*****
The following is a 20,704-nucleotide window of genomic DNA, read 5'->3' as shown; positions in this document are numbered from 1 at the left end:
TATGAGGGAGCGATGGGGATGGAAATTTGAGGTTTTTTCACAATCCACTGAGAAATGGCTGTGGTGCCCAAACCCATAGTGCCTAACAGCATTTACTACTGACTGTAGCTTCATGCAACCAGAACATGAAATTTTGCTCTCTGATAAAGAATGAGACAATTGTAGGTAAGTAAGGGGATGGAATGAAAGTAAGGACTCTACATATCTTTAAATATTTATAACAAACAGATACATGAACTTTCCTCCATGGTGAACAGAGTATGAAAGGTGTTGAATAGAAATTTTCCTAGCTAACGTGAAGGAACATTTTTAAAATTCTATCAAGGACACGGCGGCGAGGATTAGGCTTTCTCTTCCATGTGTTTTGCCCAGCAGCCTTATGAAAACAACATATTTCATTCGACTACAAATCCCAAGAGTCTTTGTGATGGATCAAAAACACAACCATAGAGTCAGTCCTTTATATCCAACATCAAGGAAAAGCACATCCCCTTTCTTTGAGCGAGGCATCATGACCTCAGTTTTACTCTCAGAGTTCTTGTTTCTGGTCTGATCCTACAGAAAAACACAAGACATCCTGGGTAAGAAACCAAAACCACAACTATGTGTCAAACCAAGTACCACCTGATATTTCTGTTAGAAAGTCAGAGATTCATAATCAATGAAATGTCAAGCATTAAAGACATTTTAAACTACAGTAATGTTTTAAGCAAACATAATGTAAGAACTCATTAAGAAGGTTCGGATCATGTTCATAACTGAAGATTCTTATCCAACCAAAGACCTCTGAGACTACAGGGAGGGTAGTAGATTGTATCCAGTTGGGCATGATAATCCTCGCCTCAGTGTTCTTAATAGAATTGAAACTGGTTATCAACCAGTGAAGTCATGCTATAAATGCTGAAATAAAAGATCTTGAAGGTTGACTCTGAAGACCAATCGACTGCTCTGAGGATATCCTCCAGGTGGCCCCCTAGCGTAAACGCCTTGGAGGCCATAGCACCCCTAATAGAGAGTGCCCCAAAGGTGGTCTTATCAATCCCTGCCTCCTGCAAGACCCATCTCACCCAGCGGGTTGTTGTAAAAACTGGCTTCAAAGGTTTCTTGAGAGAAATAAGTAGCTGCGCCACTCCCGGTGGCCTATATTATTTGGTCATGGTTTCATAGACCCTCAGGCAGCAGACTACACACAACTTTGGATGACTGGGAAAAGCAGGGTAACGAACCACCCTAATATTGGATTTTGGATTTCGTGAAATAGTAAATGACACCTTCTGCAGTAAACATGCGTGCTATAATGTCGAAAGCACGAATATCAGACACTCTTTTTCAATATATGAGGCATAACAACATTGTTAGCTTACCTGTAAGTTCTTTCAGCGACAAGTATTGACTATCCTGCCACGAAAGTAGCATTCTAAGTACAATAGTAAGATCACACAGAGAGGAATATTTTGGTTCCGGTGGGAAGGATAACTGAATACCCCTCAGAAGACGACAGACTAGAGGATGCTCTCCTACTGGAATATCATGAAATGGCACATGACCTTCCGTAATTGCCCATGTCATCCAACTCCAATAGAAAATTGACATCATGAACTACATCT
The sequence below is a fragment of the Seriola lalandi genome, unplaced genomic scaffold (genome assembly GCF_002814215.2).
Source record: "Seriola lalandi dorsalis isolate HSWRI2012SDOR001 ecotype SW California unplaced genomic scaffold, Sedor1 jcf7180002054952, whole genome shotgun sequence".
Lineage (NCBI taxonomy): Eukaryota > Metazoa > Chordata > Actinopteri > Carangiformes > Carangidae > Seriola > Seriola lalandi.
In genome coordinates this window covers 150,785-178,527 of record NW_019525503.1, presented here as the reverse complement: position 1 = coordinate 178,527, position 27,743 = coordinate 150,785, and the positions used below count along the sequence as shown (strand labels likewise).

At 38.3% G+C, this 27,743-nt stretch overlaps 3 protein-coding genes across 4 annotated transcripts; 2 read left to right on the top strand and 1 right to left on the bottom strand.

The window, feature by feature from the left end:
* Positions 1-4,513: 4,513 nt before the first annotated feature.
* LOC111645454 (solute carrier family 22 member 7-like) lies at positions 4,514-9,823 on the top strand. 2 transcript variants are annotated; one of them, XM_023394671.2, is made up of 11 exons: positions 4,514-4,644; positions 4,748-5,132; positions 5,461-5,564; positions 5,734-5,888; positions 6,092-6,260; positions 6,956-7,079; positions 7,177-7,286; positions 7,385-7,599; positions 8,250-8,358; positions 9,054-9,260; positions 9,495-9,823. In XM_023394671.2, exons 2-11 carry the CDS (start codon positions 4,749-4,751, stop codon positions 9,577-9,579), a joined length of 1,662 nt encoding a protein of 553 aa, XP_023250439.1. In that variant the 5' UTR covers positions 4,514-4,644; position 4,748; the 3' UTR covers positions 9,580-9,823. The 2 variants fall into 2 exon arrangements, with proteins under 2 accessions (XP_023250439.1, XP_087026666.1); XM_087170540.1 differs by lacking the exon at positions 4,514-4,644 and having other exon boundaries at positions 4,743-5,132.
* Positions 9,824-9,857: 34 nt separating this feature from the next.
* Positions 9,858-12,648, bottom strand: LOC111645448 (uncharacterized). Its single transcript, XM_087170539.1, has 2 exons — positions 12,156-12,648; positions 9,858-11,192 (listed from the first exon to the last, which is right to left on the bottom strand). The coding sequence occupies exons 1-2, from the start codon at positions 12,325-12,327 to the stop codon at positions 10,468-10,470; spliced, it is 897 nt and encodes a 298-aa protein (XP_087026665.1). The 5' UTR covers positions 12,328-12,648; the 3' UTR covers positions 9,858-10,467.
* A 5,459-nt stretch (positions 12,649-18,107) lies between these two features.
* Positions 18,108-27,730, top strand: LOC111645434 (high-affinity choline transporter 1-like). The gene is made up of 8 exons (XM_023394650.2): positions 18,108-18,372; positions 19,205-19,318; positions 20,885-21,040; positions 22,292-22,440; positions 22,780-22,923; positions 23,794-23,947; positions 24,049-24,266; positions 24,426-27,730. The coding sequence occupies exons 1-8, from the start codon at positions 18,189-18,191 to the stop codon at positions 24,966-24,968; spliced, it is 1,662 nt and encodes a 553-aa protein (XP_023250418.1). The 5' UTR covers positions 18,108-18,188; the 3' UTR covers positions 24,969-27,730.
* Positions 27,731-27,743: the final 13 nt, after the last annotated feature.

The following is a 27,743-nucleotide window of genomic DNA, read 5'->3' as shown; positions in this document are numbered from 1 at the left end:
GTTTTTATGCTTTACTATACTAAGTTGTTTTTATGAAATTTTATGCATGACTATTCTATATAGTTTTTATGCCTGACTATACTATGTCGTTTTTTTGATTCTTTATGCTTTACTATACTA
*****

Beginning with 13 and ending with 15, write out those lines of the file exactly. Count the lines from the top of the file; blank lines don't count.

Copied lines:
* A 5,459-nt stretch (positions 12,649-18,107) lies between these two features.
* Positions 18,108-27,730, top strand: LOC111645434 (high-affinity choline transporter 1-like). The gene is made up of 8 exons (XM_023394650.2): positions 18,108-18,372; positions 19,205-19,318; positions 20,885-21,040; positions 22,292-22,440; positions 22,780-22,923; positions 23,794-23,947; positions 24,049-24,266; positions 24,426-27,730. The coding sequence occupies exons 1-8, from the start codon at positions 18,189-18,191 to the stop codon at positions 24,966-24,968; spliced, it is 1,662 nt and encodes a 553-aa protein (XP_023250418.1). The 5' UTR covers positions 18,108-18,188; the 3' UTR covers positions 24,969-27,730.
* Positions 27,731-27,743: the final 13 nt, after the last annotated feature.